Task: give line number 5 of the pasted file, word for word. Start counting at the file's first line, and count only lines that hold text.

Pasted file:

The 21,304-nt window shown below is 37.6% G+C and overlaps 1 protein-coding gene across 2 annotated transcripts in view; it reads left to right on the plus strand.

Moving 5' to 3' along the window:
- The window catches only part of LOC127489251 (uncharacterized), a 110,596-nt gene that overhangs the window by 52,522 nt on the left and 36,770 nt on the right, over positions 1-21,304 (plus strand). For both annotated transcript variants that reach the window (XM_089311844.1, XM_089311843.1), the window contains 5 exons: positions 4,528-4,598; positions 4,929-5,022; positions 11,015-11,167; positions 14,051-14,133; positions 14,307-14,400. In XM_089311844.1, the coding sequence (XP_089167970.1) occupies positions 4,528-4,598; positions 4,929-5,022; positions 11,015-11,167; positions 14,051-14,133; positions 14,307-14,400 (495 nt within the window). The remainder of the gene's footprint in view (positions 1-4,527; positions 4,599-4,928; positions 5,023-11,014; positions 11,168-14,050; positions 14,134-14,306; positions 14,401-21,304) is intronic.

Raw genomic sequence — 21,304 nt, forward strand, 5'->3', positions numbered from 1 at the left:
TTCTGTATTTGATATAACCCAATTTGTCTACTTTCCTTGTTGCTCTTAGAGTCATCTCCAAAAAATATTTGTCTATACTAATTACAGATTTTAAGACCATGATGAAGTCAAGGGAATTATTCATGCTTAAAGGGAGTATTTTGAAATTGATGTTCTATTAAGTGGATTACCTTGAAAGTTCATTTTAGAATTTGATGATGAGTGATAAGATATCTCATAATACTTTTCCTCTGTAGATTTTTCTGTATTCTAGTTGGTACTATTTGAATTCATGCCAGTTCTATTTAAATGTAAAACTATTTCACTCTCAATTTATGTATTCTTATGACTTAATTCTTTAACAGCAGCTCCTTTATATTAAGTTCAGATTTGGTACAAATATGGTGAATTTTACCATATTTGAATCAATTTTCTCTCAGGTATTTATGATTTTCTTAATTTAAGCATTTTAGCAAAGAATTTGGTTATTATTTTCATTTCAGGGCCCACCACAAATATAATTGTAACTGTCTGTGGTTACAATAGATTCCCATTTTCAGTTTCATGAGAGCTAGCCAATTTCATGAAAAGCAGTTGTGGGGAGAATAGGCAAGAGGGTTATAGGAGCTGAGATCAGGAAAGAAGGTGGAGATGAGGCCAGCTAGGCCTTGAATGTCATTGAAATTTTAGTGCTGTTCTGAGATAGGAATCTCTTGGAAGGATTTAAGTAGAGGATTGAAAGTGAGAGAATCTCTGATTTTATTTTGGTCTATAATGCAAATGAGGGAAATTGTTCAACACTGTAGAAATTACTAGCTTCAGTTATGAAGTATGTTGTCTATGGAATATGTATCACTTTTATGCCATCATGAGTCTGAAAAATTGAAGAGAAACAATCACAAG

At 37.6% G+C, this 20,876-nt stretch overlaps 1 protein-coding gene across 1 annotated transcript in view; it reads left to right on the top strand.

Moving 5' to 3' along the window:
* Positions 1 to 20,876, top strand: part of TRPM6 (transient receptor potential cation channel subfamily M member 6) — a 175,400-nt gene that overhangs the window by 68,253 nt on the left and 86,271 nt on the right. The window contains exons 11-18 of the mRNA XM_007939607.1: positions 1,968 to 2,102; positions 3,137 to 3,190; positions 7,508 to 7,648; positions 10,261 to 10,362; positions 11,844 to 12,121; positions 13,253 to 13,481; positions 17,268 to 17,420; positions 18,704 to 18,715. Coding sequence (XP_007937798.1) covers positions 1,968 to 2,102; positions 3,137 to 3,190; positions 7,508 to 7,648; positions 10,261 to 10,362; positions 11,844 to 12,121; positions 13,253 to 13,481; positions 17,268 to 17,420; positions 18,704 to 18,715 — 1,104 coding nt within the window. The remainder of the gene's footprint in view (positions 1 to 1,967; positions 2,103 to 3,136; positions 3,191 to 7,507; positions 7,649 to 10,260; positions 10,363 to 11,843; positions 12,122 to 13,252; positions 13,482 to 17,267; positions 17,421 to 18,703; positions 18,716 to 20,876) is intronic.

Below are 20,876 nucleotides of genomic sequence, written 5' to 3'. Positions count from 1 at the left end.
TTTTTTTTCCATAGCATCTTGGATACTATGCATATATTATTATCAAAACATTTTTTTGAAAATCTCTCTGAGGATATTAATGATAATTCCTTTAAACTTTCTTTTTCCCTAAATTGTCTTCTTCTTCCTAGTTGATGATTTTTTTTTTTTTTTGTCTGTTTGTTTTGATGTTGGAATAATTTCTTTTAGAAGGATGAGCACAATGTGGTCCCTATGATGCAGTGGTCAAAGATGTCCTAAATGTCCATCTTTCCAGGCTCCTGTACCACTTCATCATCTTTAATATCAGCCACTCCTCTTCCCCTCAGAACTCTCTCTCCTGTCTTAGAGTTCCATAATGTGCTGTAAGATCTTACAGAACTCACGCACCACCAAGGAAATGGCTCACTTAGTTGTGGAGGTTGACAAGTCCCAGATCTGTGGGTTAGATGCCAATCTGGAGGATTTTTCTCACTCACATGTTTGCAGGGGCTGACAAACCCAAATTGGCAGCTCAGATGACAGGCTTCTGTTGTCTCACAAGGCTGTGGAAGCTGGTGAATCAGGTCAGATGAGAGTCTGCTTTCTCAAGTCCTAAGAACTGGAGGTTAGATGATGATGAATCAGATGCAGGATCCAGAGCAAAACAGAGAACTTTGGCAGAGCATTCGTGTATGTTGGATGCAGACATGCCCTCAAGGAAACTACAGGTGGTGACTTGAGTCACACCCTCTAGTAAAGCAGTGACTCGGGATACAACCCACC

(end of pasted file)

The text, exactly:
TTCTGTATTTGATATAACCCAATTTGTCTACTTTCCTTGTTGCTCTTAGAGTCATCTCCAAAAAATATTTGTCTATACTAATTACAGATTTTAAGACCATGATGAAGTCAAGGGAATTATTCATGCTTAAAGGGAGTATTTTGAAATTGATGTTCTATTAAGTGGATTACCTTGAAAGTTCATTTTAGAATTTGATGATGAGTGATAAGATATCTCATAATACTTTTCCTCTGTAGATTTTTCTGTATTCTAGTTGGTACTATTTGAATTCATGCCAGTTCTATTTAAATGTAAAACTATTTCACTCTCAATTTATGTATTCTTATGACTTAATTCTTTAACAGCAGCTCCTTTATATTAAGTTCAGATTTGGTACAAATATGGTGAATTTTACCATATTTGAATCAATTTTCTCTCAGGTATTTATGATTTTCTTAATTTAAGCATTTTAGCAAAGAATTTGGTTATTATTTTCATTTCAGGGCCCACCACAAATATAATTGTAACTGTCTGTGGTTACAATAGATTCCCATTTTCAGTTTCATGAGAGCTAGCCAATTTCATGAAAAGCAGTTGTGGGGAGAATAGGCAAGAGGGTTATAGGAGCTGAGATCAGGAAAGAAGGTGGAGATGAGGCCAGCTAGGCCTTGAATGTCATTGAAATTTTAGTGCTGTTCTGAGATAGGAATCTCTTGGAAGGATTTAAGTAGAGGATTGAAAGTGAGAGAATCTCTGATTTTATTTTGGTCTATAATGCAAATGAGGGAAATTGTTCAACACTGTAGAAATTACTAGCTTCAGTTATGAAGTATGTTGTCTATGGAATATGTATCACTTTTATGCCATCATGAGTCTGAAAAATTGAAGAGAAACAATCACAAG